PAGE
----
Michigan who used a highly sophisticated mass spectrometer to measure the
stable isotopic compositions of mercury in nine species of marine fish that
feed at different depths, including six predator fish and three prey fish.
showed that chemical reactions driven by sunlight destroy up to 80 percent of
monomethylmercury in the well-lit upper depths of the central North Pacific
Ocean near Hawai'i. The scientists also determined that a significant amount of
monomethylmercury must be formed and enter marine food webs in oxygen-poor,
deeper waters.The Michigan researchers had previously recorded mercury isotope
measurements on fish in the Gulf of Mexico that suggested that up to 50 percent
of monomethylmercury was destroyed by photochemical reactions before it was
taken up by yellowfin and blackfin tuna living offshore.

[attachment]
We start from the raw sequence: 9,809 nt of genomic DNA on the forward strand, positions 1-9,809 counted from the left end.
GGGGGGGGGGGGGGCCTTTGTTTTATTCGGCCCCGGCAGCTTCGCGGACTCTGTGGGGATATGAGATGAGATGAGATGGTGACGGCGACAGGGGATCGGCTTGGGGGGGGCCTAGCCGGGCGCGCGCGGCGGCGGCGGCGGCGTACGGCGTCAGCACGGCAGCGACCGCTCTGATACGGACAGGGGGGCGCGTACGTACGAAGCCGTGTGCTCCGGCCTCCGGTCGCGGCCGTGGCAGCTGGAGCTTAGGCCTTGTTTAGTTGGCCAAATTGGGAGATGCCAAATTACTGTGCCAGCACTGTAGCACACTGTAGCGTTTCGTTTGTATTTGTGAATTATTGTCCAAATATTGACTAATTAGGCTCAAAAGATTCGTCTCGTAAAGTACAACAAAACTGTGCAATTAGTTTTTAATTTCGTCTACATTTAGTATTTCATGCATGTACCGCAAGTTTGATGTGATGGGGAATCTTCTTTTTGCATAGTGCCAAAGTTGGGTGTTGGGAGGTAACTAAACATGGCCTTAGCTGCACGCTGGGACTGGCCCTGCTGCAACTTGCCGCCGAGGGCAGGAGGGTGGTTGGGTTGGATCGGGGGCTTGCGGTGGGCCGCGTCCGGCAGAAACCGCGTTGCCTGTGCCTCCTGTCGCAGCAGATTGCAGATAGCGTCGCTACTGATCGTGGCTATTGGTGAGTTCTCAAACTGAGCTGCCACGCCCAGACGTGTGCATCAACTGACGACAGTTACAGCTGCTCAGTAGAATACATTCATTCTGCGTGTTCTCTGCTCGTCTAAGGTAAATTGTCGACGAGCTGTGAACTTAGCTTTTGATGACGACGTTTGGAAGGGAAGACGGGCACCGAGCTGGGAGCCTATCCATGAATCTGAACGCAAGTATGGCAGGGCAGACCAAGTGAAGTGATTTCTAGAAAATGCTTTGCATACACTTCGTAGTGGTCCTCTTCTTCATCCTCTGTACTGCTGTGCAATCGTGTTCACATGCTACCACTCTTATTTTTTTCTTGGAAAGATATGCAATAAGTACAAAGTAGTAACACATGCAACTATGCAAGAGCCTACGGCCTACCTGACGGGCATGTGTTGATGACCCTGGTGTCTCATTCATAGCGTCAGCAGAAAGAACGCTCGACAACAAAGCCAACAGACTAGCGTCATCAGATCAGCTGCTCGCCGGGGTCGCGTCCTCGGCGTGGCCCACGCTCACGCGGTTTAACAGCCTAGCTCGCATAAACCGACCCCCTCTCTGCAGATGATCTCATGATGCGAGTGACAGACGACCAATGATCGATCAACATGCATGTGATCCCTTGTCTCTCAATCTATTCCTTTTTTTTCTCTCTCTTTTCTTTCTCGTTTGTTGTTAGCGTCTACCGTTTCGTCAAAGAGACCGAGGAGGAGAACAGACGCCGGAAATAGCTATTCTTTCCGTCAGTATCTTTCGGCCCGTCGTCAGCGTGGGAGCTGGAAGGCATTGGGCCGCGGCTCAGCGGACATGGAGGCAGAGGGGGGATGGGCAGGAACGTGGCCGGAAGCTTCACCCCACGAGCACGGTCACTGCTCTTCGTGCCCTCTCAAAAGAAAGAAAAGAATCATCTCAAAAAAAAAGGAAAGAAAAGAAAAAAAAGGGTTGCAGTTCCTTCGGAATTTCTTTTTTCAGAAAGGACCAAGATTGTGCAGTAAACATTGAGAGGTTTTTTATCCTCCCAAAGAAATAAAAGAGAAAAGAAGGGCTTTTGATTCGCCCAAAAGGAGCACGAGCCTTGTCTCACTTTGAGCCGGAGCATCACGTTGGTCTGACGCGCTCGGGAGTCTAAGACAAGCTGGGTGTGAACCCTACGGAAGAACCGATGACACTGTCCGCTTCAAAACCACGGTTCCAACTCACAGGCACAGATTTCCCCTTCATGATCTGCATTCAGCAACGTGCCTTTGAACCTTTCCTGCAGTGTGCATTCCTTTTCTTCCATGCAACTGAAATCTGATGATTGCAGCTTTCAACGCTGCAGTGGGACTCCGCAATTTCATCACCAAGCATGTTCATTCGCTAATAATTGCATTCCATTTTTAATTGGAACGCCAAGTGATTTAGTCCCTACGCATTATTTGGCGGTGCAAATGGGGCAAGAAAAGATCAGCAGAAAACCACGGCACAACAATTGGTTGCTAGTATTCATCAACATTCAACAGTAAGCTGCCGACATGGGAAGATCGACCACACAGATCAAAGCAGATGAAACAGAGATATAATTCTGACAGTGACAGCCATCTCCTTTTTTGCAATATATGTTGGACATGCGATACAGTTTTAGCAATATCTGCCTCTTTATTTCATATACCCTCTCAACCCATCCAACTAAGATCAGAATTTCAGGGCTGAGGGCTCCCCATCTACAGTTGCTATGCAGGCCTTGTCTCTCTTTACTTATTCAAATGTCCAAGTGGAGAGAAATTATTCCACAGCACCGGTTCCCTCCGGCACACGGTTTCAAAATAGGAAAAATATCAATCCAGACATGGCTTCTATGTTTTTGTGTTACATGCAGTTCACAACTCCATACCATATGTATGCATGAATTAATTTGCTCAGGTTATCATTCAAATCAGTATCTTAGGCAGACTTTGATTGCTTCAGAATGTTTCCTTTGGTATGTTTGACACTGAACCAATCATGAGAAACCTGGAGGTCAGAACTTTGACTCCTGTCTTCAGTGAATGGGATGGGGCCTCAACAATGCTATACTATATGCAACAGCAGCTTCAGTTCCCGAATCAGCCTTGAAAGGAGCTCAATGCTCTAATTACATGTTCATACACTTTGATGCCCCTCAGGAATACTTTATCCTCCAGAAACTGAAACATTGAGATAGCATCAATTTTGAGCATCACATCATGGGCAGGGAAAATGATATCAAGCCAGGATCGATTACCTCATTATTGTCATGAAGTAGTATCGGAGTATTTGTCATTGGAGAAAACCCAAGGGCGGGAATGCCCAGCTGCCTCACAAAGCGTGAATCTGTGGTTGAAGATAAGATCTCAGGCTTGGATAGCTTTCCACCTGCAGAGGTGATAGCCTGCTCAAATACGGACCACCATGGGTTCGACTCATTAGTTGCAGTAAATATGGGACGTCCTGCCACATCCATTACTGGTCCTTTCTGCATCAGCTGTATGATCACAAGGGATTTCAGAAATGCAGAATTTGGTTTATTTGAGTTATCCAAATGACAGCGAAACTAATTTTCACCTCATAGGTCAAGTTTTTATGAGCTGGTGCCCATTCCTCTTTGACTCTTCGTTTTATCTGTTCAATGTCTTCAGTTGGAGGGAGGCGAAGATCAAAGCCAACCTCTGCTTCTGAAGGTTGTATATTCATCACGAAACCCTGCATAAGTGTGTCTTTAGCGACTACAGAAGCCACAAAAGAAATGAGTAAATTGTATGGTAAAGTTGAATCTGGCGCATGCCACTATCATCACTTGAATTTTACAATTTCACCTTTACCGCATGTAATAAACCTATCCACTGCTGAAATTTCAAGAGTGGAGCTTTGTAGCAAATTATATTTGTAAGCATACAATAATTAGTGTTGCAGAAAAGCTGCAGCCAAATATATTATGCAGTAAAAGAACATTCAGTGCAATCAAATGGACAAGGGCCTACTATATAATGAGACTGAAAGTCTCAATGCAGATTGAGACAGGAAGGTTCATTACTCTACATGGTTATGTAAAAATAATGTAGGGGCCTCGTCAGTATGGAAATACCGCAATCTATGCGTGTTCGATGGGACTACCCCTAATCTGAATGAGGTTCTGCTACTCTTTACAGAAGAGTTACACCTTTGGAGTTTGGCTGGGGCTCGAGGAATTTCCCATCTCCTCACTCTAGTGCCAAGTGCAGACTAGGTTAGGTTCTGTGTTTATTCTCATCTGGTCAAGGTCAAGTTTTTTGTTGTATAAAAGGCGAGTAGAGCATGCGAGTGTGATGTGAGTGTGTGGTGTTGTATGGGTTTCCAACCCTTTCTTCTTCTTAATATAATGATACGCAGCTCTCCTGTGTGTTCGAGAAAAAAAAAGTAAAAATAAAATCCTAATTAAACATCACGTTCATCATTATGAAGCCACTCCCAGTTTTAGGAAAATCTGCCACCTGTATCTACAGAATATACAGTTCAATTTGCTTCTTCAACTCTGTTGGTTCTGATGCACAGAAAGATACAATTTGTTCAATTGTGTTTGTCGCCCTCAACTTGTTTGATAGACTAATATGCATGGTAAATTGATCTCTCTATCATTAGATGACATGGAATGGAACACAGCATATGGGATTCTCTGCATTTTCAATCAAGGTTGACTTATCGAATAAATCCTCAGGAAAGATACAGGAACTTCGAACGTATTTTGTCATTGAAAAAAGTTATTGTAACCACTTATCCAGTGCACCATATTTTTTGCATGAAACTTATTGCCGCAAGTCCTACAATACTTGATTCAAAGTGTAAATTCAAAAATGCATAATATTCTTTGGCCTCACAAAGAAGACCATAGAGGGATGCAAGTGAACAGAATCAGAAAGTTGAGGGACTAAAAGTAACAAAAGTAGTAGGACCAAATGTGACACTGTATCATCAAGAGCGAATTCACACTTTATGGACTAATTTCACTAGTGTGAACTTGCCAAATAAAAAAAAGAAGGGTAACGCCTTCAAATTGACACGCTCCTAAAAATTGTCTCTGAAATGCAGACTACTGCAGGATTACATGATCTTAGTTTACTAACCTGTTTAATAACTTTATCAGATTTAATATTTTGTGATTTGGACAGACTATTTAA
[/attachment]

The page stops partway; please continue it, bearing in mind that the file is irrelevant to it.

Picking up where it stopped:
In Hawaii, the
conditions were different -- and better -- for this type of analysis. "The
crystal-clear waters surrounding Hawai'i and the unique information that we had
about the depths at which our local fish feed allowed us to clearly identify
both the photochemical degradation of monomethylmercury at surface levels and
the microbial production of monomethylmercury from inorganic mercury in deeper
waters," Popp said.
that mercury is being converted to its toxic, bioavailable form at depth is
important in part because scientists expect mercury levels at intermediate
depths in the North Pacific to rise in coming decades.
implication is that predictions for increased mercury in deeper water will
result in higher levels in fish," said Joel Blum of the University of
Michigan, the lead author on the new paper and a professor in the department of
earth and environmental sciences. "If we're going to effectively reduce
the mercury concentrations in open-ocean fish, we're going to have to reduce
global emissions of mercury, including emissions from places like China and
helps us to better understand mercury concentrations in fish has potential
benefits for all fish-consuming societies, but is particularly relevant here in
Hawai'i where marine fish consumption is among the highest levels in the United